Ila France Porcher is a self-taught, published ethologist and author of "The Shark Sessions (opens in new tab)." A successful wildlife artist, she documented the behavior of animals she painted. In Tahiti, intrigued by the native sharks, she launched an intensive study to systematically swim with them and record their actions, following the precepts of cognitive ethology. Credited with the discovery of a way to study sharks without killing them, Porcher has been called "the Jane Goodall of Sharks" for her documentation of their intelligence in the wild. She contributed this article to Live Science's Expert Voices: Op-Ed & Insights.
Shark behavior is complex, with the animals exhibiting dramatic social traits and making decisions based on experience.
Two female tiger sharks roaming together. Observations of tiger sharks suggest that they may roam with a companion.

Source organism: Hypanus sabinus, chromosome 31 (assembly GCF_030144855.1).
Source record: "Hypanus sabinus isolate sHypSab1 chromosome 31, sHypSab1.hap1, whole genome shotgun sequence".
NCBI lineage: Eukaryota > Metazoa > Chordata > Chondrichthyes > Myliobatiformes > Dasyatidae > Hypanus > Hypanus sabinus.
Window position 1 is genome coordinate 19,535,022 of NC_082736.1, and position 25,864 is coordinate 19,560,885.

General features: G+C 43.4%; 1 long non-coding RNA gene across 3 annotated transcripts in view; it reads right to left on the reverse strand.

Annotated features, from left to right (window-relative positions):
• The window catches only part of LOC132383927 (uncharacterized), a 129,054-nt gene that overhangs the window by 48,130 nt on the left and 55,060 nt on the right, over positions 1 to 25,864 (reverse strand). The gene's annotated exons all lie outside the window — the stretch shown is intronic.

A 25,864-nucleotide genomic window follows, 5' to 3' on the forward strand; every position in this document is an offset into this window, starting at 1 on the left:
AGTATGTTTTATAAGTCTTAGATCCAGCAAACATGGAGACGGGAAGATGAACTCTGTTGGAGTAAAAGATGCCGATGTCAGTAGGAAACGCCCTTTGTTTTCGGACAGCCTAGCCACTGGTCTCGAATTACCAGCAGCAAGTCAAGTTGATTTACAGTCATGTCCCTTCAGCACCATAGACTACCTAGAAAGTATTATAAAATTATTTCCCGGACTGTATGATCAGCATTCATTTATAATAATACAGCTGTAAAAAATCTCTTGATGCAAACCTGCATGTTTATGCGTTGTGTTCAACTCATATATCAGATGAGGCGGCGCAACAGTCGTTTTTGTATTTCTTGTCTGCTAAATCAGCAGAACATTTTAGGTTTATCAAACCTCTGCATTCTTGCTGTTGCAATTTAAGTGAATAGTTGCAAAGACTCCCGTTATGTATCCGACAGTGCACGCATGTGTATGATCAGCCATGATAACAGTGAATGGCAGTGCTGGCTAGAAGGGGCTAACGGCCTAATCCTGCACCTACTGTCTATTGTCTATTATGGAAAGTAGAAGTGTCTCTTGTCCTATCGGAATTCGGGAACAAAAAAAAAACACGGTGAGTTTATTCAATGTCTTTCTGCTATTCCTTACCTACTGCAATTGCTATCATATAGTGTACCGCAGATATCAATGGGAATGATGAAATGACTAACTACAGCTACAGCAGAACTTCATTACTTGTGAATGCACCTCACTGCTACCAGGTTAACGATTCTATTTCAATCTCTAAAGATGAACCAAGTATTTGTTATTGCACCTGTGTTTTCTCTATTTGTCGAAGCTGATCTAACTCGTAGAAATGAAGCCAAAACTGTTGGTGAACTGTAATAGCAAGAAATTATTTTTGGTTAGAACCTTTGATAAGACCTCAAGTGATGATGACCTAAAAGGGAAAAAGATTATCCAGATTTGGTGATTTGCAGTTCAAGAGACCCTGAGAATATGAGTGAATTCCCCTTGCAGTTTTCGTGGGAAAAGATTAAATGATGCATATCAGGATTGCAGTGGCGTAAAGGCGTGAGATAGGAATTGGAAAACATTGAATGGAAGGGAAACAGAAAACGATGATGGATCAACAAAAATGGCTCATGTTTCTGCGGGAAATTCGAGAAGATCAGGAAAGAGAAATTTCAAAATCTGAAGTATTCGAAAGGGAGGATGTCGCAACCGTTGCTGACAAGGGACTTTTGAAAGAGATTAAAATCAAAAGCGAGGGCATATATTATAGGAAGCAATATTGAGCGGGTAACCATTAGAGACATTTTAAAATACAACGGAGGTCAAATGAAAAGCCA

Like their distant relatives in French Polynesia, Caribbean reef sharks also appear to enjoy socializing.
A lemon shark poses for a portrait. Each shark is an individual, with unique responses, its own pattern of spending its time, and its own rate of learning.
Shark companions are usually of the same gender and age. Here two young companions unite, after circling away from each other for a time.
Got a wingman
Two male bull sharks traveling together. Nose-to-tail swimming is common among sharks — with males and juveniles, as well as females.
The blackfin reef shark, Carcharhinus melanopterus.
Caribbean reef sharks socializing together. Shark roaming correlates with the lunar phase, and thrilled shark congregations that form as the full moon rises, when visiting sharks are present, are often dramatic.
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